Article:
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The online services industry is beginning to resemble a chessboard as senior executives jump from place to place in search of the next big thing.

On the same day last week that Mark Walsh announced he was stepping down as president of General Electric Co.'s Genie to join America Online, it was revealed that Prodigy executive Scott Kurnit was switching to MCI to oversee its Internet efforts as president, Information Services Co. (see story on this page).

Mr. Walsh-who was at Delphi for only seven months-was named senior VP-general manager, AOL Branded Internet Services.

Both moves came less than a week after Delphi Internet Services Co. Exec VP-Worldwide Marketing Susan D. Goodman resigned to return to running the consultancy that bears her name. Ms. Goodman was a consultant to Delphi for six months but was named to her post just last month. She is succeeded by Kathryn Russell, formerly VP-business marketing and sales.

Delphi also raided Microsoft Corp. last month, hiring its interactive media director, Mark Benerofe, as exec VP-general manager, consumer services.

While the executive moves were unrelated on the surface, observers said there was a common bond.

"Personnel movements at a senior level at three major services within a week-these are the first visible scratchings of the shakeout that's going to come," said Arnold Huberman, president of executive recruiter Arnold Huberman Associates, New York.

Commercial services have been adding subscribers rapidly, and new players are entering the field. Looming over them is the shadow of the Internet and the World Wide Web. The major players are seeking executives who can sort it all out.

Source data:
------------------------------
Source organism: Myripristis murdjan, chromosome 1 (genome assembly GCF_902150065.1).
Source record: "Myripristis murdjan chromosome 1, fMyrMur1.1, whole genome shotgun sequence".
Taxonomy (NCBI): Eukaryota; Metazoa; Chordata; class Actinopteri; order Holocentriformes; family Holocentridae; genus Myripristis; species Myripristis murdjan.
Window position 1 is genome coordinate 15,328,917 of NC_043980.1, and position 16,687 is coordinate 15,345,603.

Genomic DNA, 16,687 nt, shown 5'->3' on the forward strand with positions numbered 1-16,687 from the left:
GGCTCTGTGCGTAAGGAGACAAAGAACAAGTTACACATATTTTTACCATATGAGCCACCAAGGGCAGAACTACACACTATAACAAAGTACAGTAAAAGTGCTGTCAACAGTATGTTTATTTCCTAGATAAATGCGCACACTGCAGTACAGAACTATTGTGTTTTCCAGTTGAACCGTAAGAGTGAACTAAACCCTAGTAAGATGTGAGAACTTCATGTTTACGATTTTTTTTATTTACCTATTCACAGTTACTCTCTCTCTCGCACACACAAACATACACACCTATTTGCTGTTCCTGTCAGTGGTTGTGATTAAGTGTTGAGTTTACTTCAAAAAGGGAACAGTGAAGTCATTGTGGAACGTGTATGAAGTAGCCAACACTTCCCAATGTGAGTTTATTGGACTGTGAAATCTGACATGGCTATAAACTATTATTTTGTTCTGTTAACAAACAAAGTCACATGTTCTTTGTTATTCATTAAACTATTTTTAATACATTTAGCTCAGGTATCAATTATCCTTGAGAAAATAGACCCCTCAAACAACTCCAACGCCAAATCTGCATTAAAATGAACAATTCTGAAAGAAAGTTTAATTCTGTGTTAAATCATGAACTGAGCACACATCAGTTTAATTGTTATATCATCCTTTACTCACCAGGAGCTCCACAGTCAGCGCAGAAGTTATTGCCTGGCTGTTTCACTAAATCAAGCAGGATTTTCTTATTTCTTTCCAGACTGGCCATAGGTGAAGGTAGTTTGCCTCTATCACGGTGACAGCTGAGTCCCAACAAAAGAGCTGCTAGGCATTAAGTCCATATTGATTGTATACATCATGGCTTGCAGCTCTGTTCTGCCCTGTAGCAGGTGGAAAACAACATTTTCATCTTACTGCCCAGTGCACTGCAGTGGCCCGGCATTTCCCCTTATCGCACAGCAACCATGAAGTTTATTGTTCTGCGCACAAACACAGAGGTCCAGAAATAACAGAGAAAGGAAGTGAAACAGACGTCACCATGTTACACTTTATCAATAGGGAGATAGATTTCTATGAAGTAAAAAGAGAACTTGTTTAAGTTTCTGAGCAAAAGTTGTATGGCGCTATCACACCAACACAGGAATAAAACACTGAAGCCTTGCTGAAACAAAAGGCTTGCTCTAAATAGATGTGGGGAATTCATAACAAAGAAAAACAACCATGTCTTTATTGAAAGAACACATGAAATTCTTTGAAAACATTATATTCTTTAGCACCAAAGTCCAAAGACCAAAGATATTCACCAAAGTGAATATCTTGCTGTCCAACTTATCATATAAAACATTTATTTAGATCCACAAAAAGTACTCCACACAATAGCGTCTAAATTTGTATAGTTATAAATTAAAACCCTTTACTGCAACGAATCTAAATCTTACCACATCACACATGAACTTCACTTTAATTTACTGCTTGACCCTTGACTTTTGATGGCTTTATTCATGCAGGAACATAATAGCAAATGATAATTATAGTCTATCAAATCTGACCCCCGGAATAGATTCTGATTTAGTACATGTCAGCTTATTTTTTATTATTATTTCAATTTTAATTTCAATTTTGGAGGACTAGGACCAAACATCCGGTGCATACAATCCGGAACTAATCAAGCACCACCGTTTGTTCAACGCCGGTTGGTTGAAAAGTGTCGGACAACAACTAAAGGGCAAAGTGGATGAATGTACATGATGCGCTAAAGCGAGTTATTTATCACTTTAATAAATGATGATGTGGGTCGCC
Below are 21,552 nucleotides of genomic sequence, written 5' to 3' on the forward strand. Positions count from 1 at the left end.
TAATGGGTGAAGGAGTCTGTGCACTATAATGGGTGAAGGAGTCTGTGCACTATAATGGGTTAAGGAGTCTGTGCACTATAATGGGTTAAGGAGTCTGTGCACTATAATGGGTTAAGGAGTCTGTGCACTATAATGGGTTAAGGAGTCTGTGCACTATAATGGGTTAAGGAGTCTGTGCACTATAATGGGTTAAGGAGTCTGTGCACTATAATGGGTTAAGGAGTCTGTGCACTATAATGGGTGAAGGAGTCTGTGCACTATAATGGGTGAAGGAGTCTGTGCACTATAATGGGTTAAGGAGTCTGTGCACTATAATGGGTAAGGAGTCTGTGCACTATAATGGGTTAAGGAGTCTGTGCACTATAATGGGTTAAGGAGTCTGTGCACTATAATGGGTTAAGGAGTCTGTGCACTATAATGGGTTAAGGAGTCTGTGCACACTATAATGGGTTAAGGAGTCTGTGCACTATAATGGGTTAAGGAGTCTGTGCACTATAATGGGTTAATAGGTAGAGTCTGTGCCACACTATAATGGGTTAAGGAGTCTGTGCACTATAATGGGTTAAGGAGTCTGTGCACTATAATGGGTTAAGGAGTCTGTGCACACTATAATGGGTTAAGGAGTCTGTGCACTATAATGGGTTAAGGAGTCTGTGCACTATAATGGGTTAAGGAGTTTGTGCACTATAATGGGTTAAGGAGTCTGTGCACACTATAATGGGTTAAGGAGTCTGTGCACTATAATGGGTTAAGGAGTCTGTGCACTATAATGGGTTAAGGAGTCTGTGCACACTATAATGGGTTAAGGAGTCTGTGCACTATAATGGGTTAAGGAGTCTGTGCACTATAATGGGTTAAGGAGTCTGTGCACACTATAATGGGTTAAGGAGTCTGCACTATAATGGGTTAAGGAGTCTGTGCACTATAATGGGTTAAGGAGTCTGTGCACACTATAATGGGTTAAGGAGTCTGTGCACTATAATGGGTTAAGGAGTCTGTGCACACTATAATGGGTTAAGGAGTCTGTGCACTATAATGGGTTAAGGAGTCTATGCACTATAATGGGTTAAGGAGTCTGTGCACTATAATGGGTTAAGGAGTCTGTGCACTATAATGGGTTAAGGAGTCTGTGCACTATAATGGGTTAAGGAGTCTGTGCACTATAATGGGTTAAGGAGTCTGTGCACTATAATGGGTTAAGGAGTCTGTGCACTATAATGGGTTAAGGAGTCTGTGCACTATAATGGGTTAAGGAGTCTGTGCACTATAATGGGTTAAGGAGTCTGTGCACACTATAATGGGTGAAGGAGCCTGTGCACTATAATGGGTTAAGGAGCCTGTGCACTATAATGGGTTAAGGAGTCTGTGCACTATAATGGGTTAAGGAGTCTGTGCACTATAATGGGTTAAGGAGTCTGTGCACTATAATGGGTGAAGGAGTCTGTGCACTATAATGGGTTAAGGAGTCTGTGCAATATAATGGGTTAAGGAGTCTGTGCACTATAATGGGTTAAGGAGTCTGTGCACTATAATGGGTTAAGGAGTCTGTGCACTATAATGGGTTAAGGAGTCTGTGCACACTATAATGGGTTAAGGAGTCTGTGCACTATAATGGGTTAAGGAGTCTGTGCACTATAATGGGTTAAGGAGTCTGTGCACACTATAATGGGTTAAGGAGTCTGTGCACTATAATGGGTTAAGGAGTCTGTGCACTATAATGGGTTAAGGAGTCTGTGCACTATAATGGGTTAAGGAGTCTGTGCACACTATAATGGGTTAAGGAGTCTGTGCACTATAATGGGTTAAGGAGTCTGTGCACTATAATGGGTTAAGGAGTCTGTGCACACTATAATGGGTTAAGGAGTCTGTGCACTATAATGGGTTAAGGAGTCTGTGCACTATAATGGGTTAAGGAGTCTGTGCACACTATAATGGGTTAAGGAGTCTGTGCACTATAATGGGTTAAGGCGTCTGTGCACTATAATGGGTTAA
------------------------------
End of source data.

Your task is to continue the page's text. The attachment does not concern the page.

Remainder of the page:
"There seems to be a limited amount of talent to go around, especially as more companies expand their operations," said Mike Rinzel, analyst at Jupiter Communications Corp., New York. "It's still a very small industry."

All three of the services were dealt a blow by the executive changes. Genie will announce an overhaul of its service today. And Delphi is gearing up for a relaunch and is in the midst of an agency review.

But Prodigy is hit the hardest. During his two years as exec VP-consumer products, marketing and development, Mr. Kurnit spearheaded a major overhaul and became the public face of Prodigy in dealing with the media and content providers.

A fierce competitor, he launched a number of initiatives, most notably the introduction of a Web browser earlier this year, a first among commercial services.

Prodigy, owned by IBM Corp. and Sears, Roebuck & Co., can't afford setbacks. Its subscriber base has remained flat even as America Online soared into the top spot in the field.

A Prodigy spokesman indicated a raid on the competition is not out of the question as it seeks to replace Mr. Kurnit: "There's a game of musical chairs going on right now and I wouldn't be surprised if Prodigy plays a role in that."

Some believe Mr. Kurnit had grown frustrated with Prodigy's bureaucracy, a view he seemed to confirm when discussing why he joined MCI.

"The first thing that was attractive to me was the speed at which MCI moves," he said. "It was clear to me that we were speaking each other's language."

That language is the Internet. "The commercial services that adapt open standards will flourish," Mr. Kurnit said. "The ones that continue to see the Internet as an appendage will evaporate."

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